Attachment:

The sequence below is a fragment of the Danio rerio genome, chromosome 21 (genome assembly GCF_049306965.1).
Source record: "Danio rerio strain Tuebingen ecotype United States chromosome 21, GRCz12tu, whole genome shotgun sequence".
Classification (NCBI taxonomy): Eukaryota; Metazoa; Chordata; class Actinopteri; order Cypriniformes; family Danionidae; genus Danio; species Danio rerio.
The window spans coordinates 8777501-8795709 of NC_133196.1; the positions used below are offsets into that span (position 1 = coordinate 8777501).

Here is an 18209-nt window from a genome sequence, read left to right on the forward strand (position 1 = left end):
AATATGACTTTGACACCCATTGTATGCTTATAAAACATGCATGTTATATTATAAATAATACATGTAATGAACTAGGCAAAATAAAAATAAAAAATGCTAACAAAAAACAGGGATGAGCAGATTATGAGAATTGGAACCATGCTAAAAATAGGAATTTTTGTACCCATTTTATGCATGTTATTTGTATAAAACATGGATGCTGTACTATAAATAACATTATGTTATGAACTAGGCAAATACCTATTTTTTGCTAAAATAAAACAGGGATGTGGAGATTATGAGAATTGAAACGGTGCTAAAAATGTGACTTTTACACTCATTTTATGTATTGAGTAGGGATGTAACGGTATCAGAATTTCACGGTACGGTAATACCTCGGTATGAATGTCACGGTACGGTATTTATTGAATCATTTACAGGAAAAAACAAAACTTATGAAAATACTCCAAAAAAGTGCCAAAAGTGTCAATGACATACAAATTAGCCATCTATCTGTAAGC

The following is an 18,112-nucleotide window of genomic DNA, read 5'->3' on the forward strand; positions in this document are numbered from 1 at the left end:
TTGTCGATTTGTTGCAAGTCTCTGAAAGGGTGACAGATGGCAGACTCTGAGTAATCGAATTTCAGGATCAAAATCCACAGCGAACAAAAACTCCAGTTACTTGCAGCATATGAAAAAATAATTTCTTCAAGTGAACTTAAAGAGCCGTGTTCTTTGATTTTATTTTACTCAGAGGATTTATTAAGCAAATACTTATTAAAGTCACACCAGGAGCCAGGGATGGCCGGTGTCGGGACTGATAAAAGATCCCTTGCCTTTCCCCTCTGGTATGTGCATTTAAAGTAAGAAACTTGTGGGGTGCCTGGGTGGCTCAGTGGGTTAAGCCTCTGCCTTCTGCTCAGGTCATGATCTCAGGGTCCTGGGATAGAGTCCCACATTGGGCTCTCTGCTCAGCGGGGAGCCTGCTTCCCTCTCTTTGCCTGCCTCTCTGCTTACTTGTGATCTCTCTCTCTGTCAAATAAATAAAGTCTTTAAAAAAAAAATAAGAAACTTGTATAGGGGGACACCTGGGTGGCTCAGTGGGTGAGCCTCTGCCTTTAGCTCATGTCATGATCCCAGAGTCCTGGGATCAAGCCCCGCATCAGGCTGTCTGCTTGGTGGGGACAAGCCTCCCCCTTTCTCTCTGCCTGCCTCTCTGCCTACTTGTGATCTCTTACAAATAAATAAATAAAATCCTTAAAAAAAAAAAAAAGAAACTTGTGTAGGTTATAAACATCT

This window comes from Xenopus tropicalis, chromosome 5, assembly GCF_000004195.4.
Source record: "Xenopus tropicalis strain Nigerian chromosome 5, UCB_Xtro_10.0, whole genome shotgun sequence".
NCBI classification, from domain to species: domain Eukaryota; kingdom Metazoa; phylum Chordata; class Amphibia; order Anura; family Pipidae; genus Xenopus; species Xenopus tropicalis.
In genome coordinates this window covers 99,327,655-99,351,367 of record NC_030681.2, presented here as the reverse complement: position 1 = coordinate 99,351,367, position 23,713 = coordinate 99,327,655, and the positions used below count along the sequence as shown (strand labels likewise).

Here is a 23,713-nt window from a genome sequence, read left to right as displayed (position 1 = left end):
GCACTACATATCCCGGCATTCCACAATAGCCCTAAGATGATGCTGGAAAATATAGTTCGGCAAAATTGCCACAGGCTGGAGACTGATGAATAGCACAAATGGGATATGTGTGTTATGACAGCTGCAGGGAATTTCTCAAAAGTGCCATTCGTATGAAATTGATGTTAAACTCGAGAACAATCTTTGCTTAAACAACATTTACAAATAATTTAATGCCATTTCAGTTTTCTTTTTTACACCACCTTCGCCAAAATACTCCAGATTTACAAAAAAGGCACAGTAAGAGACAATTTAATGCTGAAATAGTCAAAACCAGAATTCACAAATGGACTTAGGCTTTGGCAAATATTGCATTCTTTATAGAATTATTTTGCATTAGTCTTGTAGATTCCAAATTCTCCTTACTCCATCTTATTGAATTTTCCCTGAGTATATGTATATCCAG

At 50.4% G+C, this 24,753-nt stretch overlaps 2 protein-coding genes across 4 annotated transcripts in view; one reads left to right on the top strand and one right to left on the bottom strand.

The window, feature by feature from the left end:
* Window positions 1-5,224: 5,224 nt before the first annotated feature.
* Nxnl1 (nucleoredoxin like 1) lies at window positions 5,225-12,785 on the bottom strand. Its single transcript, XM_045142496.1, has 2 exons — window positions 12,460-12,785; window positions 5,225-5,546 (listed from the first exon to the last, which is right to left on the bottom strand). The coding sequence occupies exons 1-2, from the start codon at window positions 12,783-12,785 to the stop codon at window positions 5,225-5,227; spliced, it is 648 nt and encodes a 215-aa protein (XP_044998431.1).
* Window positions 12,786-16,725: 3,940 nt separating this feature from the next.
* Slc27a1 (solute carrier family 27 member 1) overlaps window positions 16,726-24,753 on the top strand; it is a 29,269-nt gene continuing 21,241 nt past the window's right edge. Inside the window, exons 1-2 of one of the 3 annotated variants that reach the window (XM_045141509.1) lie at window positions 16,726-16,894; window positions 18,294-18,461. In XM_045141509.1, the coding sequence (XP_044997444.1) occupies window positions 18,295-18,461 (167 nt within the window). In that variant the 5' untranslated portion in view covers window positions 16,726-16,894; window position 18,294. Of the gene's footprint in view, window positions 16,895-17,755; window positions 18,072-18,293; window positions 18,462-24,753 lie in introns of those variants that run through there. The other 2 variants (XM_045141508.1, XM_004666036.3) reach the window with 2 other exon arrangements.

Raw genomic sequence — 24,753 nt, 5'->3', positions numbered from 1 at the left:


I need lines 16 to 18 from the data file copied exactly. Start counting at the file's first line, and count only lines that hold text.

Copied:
The window, feature by feature from the left end:
* Window positions 1-5,224: 5,224 nt before the first annotated feature.
* Nxnl1 (nucleoredoxin like 1) lies at window positions 5,225-12,785 on the bottom strand. Its single transcript, XM_045142496.1, has 2 exons — window positions 12,460-12,785; window positions 5,225-5,546 (listed from the first exon to the last, which is right to left on the bottom strand). The coding sequence occupies exons 1-2, from the start codon at window positions 12,783-12,785 to the stop codon at window positions 5,225-5,227; spliced, it is 648 nt and encodes a 215-aa protein (XP_044998431.1).